“A rose by any other name would smell as sweet” is a popular reference to William Shakespeare’s play Romeo and Juliet, in which Juliet seems to argue that it does not matter that Romeo is from her family’s rival house of Montague, that is, that he is named “Montague”. The reference is often used to imply that the names of things do not affect what they really are. This formulation is, however, a paraphrase of Shakespeare’s actual language. Juliet compares Romeo to a rose saying that if he were not named Romeo he would still be handsome and be Juliet’s love. This states that if he were not Romeo, then he would not be a Montague and she would be able to get married with no problem at all.
O Romeo, Romeo! wherefore art thou Romeo?
Deny thy father and refuse thy name;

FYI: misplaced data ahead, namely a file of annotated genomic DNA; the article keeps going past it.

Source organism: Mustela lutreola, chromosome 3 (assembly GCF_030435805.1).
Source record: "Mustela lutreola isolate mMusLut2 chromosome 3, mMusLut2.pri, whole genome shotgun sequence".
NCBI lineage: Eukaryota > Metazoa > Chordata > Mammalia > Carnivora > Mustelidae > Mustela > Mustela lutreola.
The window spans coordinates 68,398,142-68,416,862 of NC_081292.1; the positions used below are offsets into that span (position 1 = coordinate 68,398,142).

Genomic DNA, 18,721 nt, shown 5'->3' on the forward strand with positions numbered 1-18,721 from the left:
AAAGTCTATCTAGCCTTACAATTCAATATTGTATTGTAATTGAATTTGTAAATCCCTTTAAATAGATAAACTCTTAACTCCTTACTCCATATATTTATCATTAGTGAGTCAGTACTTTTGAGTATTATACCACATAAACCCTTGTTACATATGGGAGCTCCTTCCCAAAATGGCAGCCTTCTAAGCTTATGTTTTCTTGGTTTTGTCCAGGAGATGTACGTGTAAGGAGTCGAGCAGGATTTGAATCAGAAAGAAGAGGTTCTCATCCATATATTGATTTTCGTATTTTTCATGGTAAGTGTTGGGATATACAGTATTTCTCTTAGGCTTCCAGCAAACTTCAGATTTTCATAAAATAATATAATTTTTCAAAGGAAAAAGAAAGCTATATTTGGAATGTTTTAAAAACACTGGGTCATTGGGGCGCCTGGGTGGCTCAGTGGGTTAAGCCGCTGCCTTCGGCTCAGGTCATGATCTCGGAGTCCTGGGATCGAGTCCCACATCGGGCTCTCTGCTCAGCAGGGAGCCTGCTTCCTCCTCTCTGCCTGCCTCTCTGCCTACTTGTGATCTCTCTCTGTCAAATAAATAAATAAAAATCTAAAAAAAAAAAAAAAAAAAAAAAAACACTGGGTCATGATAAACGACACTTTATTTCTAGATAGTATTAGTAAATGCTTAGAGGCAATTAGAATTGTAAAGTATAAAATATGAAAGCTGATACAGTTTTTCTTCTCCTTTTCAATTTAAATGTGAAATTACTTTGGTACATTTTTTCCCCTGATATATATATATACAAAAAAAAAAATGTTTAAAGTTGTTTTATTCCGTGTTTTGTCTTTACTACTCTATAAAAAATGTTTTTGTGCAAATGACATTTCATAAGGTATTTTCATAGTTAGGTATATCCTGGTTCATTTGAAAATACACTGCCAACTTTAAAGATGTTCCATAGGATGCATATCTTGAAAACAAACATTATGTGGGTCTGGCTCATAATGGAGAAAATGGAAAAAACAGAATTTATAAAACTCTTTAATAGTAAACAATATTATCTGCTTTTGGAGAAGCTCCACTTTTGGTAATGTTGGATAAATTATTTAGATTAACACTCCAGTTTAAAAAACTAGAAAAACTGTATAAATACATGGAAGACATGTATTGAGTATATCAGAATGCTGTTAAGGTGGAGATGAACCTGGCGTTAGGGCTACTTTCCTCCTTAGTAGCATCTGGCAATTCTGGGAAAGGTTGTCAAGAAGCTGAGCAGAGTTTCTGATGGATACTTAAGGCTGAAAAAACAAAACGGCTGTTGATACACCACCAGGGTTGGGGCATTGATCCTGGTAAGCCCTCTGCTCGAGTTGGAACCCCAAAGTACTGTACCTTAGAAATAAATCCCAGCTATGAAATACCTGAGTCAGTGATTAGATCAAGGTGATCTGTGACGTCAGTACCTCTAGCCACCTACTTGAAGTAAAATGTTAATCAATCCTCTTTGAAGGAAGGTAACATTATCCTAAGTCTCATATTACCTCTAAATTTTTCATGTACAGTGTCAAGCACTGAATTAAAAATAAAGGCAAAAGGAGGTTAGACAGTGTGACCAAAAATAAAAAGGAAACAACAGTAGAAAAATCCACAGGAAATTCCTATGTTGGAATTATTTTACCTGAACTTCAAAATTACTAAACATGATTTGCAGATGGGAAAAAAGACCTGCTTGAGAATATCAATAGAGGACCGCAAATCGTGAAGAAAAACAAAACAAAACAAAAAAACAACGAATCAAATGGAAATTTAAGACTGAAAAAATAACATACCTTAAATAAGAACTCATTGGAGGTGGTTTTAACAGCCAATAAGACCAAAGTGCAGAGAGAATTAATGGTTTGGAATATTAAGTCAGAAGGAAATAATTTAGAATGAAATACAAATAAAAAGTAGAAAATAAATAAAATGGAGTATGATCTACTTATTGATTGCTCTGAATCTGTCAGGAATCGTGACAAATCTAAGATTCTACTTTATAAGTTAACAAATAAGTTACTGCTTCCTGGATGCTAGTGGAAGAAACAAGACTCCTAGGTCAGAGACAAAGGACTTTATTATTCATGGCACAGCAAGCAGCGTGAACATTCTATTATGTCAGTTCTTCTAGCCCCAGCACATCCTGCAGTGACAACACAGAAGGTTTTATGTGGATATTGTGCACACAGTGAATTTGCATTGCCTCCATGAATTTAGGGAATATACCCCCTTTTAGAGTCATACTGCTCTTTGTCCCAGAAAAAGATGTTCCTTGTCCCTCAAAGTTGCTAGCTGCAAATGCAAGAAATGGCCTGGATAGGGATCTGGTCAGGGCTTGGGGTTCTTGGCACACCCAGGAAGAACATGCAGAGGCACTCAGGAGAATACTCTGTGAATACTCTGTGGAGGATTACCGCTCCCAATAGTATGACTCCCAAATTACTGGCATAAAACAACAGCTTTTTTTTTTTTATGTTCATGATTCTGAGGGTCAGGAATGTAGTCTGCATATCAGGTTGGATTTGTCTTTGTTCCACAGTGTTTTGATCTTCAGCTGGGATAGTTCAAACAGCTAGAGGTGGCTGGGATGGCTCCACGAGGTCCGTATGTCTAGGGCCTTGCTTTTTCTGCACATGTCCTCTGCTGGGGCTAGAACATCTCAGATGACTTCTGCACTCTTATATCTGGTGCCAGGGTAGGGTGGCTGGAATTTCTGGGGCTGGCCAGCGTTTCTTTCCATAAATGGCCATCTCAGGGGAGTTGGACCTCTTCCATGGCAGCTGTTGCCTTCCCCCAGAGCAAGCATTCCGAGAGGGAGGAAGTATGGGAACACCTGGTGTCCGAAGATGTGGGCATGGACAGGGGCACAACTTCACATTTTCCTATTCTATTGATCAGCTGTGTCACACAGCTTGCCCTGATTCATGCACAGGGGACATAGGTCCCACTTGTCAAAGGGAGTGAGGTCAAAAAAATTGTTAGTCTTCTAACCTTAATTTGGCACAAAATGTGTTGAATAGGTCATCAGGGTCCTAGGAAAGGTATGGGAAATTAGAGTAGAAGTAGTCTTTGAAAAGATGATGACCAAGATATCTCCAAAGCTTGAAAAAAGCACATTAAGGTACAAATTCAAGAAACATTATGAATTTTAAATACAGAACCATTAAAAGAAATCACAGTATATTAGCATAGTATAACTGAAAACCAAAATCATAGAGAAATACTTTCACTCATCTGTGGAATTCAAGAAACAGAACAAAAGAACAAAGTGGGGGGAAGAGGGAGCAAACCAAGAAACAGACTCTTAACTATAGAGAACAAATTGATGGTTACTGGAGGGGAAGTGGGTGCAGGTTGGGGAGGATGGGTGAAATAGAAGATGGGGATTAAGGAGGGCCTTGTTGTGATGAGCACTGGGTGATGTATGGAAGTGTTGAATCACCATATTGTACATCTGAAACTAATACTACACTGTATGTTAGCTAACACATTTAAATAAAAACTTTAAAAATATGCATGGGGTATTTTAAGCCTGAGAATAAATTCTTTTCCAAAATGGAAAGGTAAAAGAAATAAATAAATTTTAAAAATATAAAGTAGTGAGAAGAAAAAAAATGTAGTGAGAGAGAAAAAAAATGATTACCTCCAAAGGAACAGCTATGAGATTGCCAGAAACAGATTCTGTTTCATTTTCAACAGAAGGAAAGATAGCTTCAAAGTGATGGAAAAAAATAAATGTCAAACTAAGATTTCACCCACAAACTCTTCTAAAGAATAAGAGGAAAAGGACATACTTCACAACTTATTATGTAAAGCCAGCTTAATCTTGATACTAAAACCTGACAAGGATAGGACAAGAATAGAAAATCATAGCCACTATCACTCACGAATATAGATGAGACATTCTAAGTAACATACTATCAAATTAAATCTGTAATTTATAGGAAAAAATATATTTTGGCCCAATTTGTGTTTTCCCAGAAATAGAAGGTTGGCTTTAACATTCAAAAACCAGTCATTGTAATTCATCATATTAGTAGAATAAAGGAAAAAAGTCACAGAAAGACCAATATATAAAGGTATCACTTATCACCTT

Or, if thou wilt not, be but sworn my love,
And I’ll no longer be a Capulet
[Aside] Shall I hear more, or shall I speak at this?
Tis but thy name that is my enemy;
Thou art thyself, though not a Montague.
What’s Montague? It is nor hand, nor foot,
Nor arm, nor face, nor any other part
Belonging to a man. O, be some other name!
What’s in a name? That which we call a rose
By any other name would smell as sweet;
So Romeo would, were he not Romeo call’d,
Retain that dear perfection which he owes
Without that title. Romeo, doff thy name,
And for that name which is no part of thee
Take all myself.
I take thee at thy word:
Call me but love, and I’ll be new baptized;
Henceforth I never will be Romeo.